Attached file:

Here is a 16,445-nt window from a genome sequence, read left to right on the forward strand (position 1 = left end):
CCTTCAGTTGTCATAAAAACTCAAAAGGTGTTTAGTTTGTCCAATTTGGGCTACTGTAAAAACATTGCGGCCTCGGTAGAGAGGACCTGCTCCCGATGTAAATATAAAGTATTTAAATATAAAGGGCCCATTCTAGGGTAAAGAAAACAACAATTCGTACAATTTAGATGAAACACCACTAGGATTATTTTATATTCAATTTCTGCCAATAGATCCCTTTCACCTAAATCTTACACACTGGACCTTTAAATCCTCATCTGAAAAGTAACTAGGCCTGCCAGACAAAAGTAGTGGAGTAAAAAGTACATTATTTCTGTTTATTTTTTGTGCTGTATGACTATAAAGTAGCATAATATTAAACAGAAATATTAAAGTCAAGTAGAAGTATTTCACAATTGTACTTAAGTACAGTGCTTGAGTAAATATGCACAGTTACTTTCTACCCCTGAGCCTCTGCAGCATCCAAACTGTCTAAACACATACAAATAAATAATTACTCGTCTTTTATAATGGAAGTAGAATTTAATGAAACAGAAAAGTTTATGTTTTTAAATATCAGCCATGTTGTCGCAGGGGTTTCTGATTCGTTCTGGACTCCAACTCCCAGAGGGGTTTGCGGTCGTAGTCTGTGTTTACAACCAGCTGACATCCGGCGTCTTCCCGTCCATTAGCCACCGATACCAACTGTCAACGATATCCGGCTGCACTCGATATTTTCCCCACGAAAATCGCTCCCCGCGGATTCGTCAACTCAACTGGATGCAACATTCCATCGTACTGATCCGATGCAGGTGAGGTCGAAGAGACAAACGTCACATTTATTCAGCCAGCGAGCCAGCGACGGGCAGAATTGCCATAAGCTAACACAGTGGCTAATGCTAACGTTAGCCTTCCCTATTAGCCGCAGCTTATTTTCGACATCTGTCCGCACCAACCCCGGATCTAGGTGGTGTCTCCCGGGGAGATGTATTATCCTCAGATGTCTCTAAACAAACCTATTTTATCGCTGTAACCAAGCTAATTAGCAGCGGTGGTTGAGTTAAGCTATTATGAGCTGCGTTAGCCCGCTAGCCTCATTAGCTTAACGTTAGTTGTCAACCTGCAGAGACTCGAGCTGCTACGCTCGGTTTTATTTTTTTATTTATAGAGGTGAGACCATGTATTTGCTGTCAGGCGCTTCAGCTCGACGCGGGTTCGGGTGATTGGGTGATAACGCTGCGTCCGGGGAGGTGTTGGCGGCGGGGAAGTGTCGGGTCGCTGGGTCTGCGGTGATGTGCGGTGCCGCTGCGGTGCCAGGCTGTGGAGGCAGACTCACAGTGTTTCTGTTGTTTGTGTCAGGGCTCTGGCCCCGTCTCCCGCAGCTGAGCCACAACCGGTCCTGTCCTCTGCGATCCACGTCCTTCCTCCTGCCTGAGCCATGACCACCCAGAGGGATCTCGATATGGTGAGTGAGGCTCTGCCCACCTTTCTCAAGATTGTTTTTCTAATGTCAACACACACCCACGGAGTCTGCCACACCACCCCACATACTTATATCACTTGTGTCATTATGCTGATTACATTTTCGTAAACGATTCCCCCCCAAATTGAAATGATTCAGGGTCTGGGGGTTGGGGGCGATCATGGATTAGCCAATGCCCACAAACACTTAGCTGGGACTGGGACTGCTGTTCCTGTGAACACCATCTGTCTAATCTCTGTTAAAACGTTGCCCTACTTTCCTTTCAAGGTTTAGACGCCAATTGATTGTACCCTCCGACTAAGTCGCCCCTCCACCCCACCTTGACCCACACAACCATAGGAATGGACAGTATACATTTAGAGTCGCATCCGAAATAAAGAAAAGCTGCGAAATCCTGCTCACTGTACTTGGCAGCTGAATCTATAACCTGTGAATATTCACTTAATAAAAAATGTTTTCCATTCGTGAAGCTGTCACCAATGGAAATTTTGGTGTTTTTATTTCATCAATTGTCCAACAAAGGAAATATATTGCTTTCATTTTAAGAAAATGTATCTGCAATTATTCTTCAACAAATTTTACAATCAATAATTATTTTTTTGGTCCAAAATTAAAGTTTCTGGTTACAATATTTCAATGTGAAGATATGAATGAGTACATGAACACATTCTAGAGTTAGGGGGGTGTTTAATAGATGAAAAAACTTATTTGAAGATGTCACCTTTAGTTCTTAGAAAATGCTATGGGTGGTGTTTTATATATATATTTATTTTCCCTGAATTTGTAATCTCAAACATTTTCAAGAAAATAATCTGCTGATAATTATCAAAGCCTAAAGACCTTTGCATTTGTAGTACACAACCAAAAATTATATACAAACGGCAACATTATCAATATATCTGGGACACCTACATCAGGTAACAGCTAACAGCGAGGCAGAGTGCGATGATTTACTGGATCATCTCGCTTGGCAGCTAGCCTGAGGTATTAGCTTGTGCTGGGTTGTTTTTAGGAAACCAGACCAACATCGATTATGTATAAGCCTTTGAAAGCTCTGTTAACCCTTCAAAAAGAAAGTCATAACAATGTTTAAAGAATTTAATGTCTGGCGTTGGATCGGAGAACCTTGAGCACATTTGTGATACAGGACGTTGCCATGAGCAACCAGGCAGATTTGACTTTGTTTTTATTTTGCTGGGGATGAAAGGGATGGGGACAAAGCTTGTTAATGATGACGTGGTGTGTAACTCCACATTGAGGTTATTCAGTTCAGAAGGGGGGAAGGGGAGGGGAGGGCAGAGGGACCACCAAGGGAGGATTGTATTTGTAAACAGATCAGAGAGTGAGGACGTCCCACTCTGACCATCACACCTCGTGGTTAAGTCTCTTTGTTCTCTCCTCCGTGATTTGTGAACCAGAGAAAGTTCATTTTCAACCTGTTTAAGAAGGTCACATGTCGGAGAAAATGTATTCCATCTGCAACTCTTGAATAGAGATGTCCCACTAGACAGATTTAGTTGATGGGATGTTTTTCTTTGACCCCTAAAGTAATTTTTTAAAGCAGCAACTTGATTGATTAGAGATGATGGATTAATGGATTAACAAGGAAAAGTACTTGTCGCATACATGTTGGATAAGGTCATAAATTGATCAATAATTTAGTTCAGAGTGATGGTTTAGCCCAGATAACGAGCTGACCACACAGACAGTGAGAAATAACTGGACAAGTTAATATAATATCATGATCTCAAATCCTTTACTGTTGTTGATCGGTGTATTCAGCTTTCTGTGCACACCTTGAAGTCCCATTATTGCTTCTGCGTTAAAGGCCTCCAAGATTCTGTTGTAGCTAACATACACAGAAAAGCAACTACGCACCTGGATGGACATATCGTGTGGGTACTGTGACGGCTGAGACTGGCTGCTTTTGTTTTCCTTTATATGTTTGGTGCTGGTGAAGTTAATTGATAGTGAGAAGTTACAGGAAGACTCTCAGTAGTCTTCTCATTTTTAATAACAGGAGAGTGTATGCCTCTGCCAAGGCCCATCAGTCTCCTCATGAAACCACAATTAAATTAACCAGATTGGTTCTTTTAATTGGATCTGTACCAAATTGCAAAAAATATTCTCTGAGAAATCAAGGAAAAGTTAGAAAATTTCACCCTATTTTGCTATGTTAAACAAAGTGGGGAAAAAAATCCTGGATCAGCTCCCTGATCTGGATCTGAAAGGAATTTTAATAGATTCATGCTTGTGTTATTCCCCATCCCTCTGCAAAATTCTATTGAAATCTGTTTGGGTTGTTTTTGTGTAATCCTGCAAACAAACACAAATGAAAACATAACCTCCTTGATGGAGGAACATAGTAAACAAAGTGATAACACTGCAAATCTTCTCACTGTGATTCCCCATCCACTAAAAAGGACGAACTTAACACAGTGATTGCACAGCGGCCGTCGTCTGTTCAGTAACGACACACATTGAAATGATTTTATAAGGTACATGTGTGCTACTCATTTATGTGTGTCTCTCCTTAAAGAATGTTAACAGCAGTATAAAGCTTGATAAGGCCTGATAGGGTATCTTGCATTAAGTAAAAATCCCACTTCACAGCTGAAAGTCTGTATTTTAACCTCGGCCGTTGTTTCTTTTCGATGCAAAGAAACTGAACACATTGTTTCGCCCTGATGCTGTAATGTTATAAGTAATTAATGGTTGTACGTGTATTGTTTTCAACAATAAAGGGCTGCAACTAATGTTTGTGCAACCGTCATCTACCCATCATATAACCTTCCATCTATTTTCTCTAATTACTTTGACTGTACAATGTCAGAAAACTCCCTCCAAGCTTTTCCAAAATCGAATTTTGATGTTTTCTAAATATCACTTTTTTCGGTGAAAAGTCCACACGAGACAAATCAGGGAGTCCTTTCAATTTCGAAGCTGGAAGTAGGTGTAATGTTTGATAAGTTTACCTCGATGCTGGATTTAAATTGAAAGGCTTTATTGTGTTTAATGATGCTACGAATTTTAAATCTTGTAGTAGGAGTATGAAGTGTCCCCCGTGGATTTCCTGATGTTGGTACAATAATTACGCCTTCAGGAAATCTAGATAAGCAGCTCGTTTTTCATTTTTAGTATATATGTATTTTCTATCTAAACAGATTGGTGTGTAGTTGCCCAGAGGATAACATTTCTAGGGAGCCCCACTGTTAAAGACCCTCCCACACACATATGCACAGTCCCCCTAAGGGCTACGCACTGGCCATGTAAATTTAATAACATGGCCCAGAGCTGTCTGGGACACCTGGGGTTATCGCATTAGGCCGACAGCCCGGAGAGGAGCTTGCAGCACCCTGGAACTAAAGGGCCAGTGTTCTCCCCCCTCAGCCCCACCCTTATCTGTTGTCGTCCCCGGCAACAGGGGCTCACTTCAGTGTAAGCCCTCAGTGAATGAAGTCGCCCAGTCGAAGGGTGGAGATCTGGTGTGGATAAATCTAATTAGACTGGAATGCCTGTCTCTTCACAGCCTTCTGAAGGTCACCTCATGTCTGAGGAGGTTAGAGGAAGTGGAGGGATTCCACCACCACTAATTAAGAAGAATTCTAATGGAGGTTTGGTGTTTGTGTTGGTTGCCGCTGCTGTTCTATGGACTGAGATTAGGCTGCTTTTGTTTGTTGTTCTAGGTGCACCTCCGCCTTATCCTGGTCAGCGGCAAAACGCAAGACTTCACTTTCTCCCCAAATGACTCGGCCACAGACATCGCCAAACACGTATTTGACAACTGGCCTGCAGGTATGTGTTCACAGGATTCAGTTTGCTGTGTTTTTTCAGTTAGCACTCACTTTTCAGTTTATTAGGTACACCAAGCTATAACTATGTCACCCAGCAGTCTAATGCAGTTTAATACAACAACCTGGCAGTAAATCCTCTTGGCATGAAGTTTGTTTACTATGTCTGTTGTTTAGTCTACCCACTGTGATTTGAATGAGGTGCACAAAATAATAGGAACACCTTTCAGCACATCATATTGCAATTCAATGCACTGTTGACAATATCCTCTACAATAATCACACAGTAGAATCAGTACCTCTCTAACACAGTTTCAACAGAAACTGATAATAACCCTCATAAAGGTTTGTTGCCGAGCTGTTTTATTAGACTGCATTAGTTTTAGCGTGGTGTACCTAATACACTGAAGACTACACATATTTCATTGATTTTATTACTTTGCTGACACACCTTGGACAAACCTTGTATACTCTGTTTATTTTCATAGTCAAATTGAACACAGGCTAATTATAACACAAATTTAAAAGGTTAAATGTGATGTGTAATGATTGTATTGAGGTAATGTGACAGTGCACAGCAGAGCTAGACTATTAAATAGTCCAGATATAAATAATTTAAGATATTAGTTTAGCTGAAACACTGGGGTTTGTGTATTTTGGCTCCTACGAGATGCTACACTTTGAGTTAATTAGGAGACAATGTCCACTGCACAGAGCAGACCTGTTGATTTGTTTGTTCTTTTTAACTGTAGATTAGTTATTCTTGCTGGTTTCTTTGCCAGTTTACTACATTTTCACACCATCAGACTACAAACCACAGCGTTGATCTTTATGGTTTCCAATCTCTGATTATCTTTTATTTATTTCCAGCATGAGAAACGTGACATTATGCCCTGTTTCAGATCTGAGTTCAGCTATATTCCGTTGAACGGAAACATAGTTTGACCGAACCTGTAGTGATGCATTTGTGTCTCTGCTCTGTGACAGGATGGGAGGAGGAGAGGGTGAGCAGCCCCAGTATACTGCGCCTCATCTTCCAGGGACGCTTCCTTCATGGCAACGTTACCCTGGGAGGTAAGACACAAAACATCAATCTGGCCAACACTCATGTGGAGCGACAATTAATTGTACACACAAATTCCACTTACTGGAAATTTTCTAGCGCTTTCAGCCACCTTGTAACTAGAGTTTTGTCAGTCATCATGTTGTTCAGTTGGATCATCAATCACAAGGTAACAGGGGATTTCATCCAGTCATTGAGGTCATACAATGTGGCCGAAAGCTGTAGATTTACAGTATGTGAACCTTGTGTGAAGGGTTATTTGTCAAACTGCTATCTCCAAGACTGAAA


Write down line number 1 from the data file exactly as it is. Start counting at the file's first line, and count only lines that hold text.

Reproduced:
Here is a 16,445-nt window from a genome sequence, read left to right on the forward strand (position 1 = left end):